At the end of the first quarter on Saturday in Dallas, the Oklahoma Sooners trailed the Texas Longhorns by a score of 28-7. Texas had connected on a 75-yard touchdown pass on the first play of the game, added a pair of short-field touchdown drives, and connected on a 48-yard touchdown pass late in the quarter, combined with stifling defense that forced three Oklahoma three-and-outs in between. The Longhorns were thoroughly dominating the Sooners on both sides of the ball through nine possessions, holding an advantage of 10.5 yards per play and a commanding available yards percentage advantage (74% to 23%). The first 15 minutes do not decide the outcome of games, but this one was very nearly out of hand.
Oklahoma sat struggling quarterback Spencer Rattler and inserted freshman Caleb Williams to start the second quarter, facing a critical fourth-and-1 from its own 34-yard line. Williams took the snap, slipped out of a tackle to secure the first down, then exploded in a 66-yard sprint to the end zone to cut the lead to 28-14. He was unstoppable on the play, and the Sooners offense was nearly unstoppable for the remainder of the game, scoring on nine of its final 12 drives and outscoring Texas 48-20 over the final three quarters. Oklahoma running back Kennedy Brooks rolled up 217 yards on the ground and drove the final dagger through Texas’ heart on the last play from scrimmage, a 33-yard touchdown scamper on a direct snap to win the game with three seconds left.
Oklahoma’s epic 21-point comeback victory highlighted one of the wildest days in recent college football history. The Alabama Crimson Tide, unbeaten in 100 straight games against unranked opponents, lost to unranked Texas A&M after initially roaring back and overcoming an early multi-score deficit of their own. The Iowa Hawkeyes fell behind by 14 points to Penn State, then leveraged field position advantages and a smothering defense to gut out a 23-20 victory and remain undefeated. Ten teams won on Saturday after trailing by at least 10 points in the game, the most double-digit comeback victories in a single week in three seasons. The eventual winning teams trailed at some point in two-thirds of the weekend’s 51 FBS games, the highest percentage of comeback victories in a full regular season week of games since 2007.
As exciting as comeback victories can be for the victorious, and as demoralizing they can be for the teams that surrender them, there is nothing particularly meaningful about the comeback itself in my possession efficiency work. Had Oklahoma and Texas traded scores over four quarters more evenly rather than in streaks of scores, each team’s drive efficiency data would be the same. The Sooners topped the Longhorns by 0.24 points per drive, outgained them by 10.8% of available yards, and were very slightly edged out by 0.01 yards per play. Those final game efficiency measures are the inputs that drive my overall, offense, and defense team and unit ratings. The 21-point deficit and rally to victory is the colorful narrative version of a relatively straightforward data story as far as game efficiency is concerned.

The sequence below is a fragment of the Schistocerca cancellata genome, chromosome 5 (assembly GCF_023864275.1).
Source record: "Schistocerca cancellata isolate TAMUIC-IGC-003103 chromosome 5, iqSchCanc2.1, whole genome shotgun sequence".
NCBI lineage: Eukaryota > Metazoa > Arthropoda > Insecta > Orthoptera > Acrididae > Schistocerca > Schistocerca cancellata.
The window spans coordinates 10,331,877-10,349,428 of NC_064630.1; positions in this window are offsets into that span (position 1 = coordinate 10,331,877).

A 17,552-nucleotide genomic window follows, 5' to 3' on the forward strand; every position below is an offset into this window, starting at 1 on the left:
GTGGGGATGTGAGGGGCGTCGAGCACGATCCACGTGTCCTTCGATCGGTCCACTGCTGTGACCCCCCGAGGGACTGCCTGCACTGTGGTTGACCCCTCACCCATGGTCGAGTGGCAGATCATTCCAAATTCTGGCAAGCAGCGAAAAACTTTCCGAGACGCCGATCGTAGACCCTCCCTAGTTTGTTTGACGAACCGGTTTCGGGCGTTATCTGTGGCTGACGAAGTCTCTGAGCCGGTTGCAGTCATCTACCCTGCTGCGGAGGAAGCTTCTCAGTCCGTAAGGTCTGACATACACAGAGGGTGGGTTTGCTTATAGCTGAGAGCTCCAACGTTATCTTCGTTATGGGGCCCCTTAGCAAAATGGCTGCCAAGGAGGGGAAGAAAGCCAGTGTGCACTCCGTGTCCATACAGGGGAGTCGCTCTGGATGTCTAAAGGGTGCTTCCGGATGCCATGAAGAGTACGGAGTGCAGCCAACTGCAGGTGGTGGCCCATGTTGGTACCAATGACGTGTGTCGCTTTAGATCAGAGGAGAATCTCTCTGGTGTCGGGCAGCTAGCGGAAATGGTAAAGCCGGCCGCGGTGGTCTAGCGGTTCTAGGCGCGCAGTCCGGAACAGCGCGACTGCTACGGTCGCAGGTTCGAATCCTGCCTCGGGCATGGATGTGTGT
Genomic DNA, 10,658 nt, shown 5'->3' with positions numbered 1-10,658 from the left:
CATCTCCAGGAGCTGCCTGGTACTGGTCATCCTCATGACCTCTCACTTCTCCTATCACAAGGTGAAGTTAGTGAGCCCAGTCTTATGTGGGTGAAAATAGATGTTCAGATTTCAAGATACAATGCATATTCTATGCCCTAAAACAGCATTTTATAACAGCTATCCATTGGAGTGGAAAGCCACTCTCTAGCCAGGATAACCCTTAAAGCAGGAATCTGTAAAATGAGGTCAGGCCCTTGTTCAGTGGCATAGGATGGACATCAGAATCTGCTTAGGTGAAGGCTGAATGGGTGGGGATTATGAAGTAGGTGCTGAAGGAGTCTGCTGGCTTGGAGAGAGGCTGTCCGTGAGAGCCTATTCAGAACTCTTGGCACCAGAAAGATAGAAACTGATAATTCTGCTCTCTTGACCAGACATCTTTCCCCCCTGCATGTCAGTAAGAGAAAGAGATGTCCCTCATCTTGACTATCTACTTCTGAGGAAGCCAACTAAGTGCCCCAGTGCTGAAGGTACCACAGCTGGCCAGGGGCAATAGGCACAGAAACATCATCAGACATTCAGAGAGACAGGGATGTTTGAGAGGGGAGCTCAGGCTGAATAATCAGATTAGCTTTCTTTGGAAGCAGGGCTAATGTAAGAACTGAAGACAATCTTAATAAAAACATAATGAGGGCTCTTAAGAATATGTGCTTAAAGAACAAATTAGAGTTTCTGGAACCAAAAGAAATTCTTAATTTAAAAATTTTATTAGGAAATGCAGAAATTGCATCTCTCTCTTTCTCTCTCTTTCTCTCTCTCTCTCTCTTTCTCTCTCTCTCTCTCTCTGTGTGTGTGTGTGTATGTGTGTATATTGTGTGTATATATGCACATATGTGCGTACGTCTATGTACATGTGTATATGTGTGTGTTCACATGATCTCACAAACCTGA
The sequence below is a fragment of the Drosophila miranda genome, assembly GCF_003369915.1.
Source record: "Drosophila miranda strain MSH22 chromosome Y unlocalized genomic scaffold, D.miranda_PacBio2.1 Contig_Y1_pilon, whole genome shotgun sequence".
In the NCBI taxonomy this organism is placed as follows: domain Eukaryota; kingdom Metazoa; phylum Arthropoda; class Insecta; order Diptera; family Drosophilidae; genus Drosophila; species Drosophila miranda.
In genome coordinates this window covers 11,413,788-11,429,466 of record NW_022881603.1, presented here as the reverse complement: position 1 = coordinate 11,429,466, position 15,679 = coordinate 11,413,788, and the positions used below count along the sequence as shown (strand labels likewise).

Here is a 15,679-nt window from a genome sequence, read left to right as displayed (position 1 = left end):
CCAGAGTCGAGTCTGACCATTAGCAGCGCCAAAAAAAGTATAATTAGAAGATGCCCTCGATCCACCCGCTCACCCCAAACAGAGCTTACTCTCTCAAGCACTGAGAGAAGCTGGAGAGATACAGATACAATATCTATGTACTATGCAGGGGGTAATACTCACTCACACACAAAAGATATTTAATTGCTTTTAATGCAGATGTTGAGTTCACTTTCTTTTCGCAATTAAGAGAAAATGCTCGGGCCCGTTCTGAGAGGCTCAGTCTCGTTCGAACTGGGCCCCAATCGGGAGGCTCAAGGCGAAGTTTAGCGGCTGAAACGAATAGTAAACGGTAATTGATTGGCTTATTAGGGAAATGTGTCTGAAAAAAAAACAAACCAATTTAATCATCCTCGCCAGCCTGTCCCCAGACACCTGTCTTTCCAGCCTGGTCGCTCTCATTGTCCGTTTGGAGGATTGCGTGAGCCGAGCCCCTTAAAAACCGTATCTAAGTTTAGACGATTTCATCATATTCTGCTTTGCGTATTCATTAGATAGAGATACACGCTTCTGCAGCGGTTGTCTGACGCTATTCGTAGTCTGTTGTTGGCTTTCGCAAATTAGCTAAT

The sequencing of drive data is not as relevant as the aggregate drive data. Momentum may feel like it plays a big part in game outcomes, but the results of any possession have little to do with the results of the possession that preceded it aside from the starting field position generated. However, I recognize that I am not capturing a significant data blind spot when key personnel changes catalyze the change in performance. Iowa rallied only after knocking out Penn State’s starting quarterback. Oklahoma’s offensive fireworks over the last three quarters were a direct result of a change at signal-caller. FEI is not capturing that level of detail.
What, if anything, do comebacks indicate in terms of forecasting team fortunes? The 28 teams that reached the College Football Playoff field since 2014 generally played with a lead and did not flirt with disaster in those seasons. On average, those teams had only 4.9 wins per season in which they trailed at any point in the game, and only 0.8 wins per season in which they trailed by at least 10 points. None of the national champions in that span needed a 21-point comeback victory to stay in the playoff chase. The 2010 Auburn Tigers are the only national champion since at least 2007 that had such a win.
Behind its new quarterback, will Oklahoma control more games from start to finish, or will they continue to live dangerously throughout the year? Regardless, the Sooners will need to be more efficient overall if they want to make a championship run. They rank 60th in net drive efficiency through five games and 12th overall in FEI despite being propped up somewhat by a lofty preseason projection. The season is still young, and Oklahoma has plenty of time to rally. The quarterback change that sparked the comeback against Texas may ignite a season-long possession efficiency comeback over the next two months, and it will need to if the Sooners expect to compete for the national title.
2021 FEI Ratings (through Week 6)
FEI ratings (FEI) represent the per-possession scoring advantage each team would be expected to have on a neutral field against an average opponent. Offense ratings (OFEI) and defense ratings (DFEI) represent the per-possession scoring advantages for each team unit against an average opponent.
Preseason projected ratings are progressively phased out over the course of the season. Expanded ratings for all teams include overall, offense, defense, and special teams efficiency ratings. Ratings and supporting data are calculated from the results of non-garbage possessions in FBS vs. FBS games.